2) Is free tyre compound choice a good idea?

BEN ANDERSON: I agree with Pirelli's Paul Hembery on this one. At a glance, opening up the choice of tyre compounds to teams for each race weekend looks exciting. But then you realise they will all simply work out the fastest option for each circuit in advance and converge to the same solution.

Pirelli will still have to produce tyres for a wide range of tracks and conditions - as it does now - so there won't be the subtle competitive variation to this 'free' choice that people might expect.

The super-soft tyre would always be the fastest choice, for example, but it wouldn't last five minutes in the heat of Malaysia so there would be no point in picking it. Similarly, you would never use the hard tyre anywhere unless you had to.

The only way this works to make the racing better is if the teams don't know in advance what tyres they are using for each event.

Mercedes chief Toto Wolff on Strategy Group plans

Introduce specific compounds for each track, but keep their technical makeup secret, then let teams work out what to do once they get up and running.

The more information you take away from them, the better the racing usually is.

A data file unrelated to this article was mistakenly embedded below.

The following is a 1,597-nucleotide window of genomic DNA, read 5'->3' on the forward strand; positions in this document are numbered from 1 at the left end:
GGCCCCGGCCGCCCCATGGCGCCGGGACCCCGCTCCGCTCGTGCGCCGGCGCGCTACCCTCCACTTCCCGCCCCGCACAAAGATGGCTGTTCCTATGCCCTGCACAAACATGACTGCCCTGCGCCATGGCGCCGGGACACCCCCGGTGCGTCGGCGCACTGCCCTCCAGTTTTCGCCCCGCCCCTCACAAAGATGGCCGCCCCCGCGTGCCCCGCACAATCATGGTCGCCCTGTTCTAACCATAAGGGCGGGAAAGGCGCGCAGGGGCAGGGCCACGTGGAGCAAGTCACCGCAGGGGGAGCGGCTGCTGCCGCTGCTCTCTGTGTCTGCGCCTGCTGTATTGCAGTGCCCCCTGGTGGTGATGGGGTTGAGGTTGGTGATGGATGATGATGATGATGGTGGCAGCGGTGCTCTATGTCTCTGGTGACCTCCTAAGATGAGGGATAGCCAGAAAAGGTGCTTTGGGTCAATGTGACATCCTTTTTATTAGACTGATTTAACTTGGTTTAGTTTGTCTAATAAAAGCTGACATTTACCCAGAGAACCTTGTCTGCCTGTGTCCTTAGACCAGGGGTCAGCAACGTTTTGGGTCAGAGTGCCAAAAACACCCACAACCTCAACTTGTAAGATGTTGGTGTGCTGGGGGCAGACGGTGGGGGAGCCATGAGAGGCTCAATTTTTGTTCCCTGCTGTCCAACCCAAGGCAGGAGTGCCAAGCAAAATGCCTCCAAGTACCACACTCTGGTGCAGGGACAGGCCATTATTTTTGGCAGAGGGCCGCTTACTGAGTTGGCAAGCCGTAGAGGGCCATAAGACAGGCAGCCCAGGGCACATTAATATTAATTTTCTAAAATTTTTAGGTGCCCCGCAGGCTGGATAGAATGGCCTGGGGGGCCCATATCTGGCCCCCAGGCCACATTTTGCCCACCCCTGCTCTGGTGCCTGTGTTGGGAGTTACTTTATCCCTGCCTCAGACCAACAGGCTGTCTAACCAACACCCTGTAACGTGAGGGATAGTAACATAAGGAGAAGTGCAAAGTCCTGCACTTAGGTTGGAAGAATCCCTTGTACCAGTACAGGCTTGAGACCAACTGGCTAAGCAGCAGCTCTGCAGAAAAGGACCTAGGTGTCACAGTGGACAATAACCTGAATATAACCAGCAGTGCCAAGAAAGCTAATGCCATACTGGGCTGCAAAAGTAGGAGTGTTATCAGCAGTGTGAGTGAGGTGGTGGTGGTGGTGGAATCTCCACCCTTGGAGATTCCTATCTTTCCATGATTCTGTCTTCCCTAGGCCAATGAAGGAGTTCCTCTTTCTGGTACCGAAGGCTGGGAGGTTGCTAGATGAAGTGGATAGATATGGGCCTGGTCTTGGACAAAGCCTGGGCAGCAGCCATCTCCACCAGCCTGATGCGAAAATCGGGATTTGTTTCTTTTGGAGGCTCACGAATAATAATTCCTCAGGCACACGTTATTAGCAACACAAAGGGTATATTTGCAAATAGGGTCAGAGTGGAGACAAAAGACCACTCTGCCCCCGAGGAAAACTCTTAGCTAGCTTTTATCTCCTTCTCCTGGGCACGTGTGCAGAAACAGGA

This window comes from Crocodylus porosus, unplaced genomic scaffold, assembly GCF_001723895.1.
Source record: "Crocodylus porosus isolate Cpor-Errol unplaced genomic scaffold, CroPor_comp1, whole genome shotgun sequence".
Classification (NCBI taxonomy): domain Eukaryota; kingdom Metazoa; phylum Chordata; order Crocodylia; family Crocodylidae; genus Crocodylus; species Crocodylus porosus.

LAWRENCE BARRETTO: In theory, yes because it would allow teams to choose two from a selection of four compounds that could bring variety and mix up the field.

It also opens the door for a team further down the field to gamble on a compound in the hope of making a big gain because it can't challenge the frontrunners on outright pace.

But ultimately, it feels like a bit of a gimmick.

And the teams have access to a huge amount of data, a lot of which Pirelli uses to make its own choices, so it won't take long for them to converge on the same compounds.

Many people in the paddock feel that drivers spend too much time managing their tyres rather than being able to push them to the limit so perhaps that's the problem F1's rulemakers should be focusing on.

IAN PARKES: I have to go with the expert on this one and if Pirelli motorsport director Paul Hembery tells you a free choice of tyres would be "reckless" and compromise safety, as he did to AUTOSPORT last week in Spain, then you have to take his word for it.

Sure, teams being allowed to pick two of the four dry-compound tyres from the four currently available would add a little extra spice and further unpredictability to the show, and any improvement to the show is a good thing, right? Not in this instance.

Let's face it, none of the frontrunners would dare sway from Pirelli's data, which nine times out of 10 accurately predicts the right rubber for any given circuit.

The only variables would be a midfield team looking to make a headline qualifying performance, or one of those at the rear resorting to a desperate super-soft call to clinch a Q2 spot.

If you really want to make a difference give the teams at least another compound, maybe two, to choose from. That would keep the teams and the fans guessing.

3) Are the Strategy Group's proposals what F1 needs or do they miss the point?

LAWRENCE BARRETTO: After Ferrari and Red Bull produced futuristic images of what F1 cars could look like in the future, the news that more aggressive looks are being pursued is a good thing.